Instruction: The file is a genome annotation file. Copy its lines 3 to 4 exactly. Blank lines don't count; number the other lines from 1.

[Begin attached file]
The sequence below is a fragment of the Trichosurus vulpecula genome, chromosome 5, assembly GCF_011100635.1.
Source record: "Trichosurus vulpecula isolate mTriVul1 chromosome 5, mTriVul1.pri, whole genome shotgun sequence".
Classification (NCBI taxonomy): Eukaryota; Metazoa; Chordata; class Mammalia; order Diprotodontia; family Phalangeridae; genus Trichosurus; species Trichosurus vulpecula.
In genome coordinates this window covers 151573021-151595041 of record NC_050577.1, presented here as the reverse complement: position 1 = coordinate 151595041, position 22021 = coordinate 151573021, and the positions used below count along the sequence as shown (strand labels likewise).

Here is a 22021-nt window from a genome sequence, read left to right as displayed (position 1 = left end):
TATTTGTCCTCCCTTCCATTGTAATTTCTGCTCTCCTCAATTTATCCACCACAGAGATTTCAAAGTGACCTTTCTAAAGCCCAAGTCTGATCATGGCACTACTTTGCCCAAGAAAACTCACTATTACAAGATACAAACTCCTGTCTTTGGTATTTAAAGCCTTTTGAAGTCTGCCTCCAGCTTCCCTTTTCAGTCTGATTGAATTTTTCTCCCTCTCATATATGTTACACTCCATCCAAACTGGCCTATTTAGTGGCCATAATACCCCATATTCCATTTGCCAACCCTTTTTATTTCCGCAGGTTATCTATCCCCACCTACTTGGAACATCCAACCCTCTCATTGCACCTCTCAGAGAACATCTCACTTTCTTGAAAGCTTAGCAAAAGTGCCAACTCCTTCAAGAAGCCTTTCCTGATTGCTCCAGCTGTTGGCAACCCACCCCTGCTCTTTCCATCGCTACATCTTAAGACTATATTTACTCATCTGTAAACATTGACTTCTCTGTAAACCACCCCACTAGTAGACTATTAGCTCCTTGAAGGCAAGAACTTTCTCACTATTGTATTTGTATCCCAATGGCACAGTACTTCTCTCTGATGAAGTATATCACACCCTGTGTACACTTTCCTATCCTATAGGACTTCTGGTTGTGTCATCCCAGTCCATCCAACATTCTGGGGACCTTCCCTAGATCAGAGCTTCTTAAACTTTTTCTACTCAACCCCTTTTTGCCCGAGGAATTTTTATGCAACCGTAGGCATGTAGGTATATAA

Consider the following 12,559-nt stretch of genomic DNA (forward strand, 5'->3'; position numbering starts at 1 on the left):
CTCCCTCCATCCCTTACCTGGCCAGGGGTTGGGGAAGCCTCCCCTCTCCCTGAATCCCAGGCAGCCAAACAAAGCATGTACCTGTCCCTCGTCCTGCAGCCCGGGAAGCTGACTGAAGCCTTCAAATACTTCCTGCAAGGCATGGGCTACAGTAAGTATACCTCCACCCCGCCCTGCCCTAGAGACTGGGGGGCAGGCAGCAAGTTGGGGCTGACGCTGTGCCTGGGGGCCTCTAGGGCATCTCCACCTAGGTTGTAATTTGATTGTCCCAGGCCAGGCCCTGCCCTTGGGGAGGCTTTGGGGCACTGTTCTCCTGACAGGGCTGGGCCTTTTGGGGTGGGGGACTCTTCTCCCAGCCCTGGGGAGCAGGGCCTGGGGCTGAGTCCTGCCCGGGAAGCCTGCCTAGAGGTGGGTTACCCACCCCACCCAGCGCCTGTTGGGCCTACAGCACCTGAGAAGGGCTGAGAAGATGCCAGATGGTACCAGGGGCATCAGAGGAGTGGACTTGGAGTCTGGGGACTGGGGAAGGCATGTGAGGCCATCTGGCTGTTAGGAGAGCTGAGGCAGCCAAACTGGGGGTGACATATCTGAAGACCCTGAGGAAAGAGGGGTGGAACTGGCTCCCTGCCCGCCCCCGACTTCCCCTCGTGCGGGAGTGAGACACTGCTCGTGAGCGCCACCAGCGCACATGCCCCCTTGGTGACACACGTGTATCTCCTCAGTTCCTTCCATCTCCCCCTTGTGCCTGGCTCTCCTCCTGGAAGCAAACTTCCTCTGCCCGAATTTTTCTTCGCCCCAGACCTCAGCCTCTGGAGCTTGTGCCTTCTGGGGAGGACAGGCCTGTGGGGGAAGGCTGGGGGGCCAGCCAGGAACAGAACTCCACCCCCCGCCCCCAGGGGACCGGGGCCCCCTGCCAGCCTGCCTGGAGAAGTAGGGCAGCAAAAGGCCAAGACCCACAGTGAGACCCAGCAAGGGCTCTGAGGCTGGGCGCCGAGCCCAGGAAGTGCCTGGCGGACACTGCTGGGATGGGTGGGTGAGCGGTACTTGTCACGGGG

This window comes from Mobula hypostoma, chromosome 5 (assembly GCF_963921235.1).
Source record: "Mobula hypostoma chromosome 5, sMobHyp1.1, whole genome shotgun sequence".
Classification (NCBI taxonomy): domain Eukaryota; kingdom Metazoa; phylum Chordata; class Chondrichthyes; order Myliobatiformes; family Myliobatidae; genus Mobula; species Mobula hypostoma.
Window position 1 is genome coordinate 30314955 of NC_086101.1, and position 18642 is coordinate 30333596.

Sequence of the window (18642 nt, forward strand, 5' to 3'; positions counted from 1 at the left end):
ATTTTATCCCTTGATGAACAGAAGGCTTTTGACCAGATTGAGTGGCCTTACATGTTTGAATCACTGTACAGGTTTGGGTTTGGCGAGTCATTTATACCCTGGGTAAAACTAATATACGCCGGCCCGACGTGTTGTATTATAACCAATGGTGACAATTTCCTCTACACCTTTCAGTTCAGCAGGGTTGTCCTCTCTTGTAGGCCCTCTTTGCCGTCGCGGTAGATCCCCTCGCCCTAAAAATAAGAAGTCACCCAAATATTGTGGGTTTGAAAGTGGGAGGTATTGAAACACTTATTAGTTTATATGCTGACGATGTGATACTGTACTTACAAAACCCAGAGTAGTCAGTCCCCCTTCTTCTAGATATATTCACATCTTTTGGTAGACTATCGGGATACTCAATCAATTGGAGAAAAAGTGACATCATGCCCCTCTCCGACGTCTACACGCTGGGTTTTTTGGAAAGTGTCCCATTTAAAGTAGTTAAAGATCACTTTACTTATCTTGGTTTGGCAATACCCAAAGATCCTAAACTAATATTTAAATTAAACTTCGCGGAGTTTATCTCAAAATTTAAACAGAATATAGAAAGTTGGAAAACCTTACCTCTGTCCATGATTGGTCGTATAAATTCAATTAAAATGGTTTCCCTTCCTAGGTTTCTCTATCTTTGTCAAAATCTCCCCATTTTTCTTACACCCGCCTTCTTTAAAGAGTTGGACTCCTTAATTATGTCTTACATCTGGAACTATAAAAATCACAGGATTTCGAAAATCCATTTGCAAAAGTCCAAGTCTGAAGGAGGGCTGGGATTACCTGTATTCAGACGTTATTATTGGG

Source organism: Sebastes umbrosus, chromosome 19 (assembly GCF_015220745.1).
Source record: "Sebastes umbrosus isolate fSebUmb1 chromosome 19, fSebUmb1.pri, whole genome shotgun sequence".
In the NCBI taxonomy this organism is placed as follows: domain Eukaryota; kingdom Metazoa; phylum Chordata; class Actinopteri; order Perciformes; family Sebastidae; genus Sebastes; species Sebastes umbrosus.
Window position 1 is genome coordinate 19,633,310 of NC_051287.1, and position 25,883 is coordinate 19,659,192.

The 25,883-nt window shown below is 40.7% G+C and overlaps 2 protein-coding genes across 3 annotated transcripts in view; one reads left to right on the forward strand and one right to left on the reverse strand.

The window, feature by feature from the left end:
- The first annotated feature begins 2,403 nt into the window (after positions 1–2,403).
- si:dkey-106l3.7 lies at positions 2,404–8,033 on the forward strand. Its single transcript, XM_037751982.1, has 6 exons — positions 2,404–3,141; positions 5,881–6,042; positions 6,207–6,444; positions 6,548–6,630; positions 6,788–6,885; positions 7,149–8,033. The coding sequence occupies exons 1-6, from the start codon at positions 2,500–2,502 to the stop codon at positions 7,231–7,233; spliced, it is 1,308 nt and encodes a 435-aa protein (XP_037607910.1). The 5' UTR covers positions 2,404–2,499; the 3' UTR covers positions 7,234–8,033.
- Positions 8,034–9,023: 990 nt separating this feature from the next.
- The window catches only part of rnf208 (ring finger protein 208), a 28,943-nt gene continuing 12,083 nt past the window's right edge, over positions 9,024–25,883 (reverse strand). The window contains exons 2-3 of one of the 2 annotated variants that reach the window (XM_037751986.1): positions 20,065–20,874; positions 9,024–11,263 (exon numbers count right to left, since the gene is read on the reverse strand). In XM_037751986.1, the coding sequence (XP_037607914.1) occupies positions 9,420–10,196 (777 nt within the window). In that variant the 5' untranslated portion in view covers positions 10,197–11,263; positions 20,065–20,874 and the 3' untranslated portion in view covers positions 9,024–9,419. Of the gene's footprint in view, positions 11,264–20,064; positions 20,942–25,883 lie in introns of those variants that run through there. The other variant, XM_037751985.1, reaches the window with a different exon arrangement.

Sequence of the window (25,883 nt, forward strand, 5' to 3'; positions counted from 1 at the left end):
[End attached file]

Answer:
Classification (NCBI taxonomy): Eukaryota; Metazoa; Chordata; class Mammalia; order Diprotodontia; family Phalangeridae; genus Trichosurus; species Trichosurus vulpecula.
In genome coordinates this window covers 151573021-151595041 of record NC_050577.1, presented here as the reverse complement: position 1 = coordinate 151595041, position 22021 = coordinate 151573021, and the positions used below count along the sequence as shown (strand labels likewise).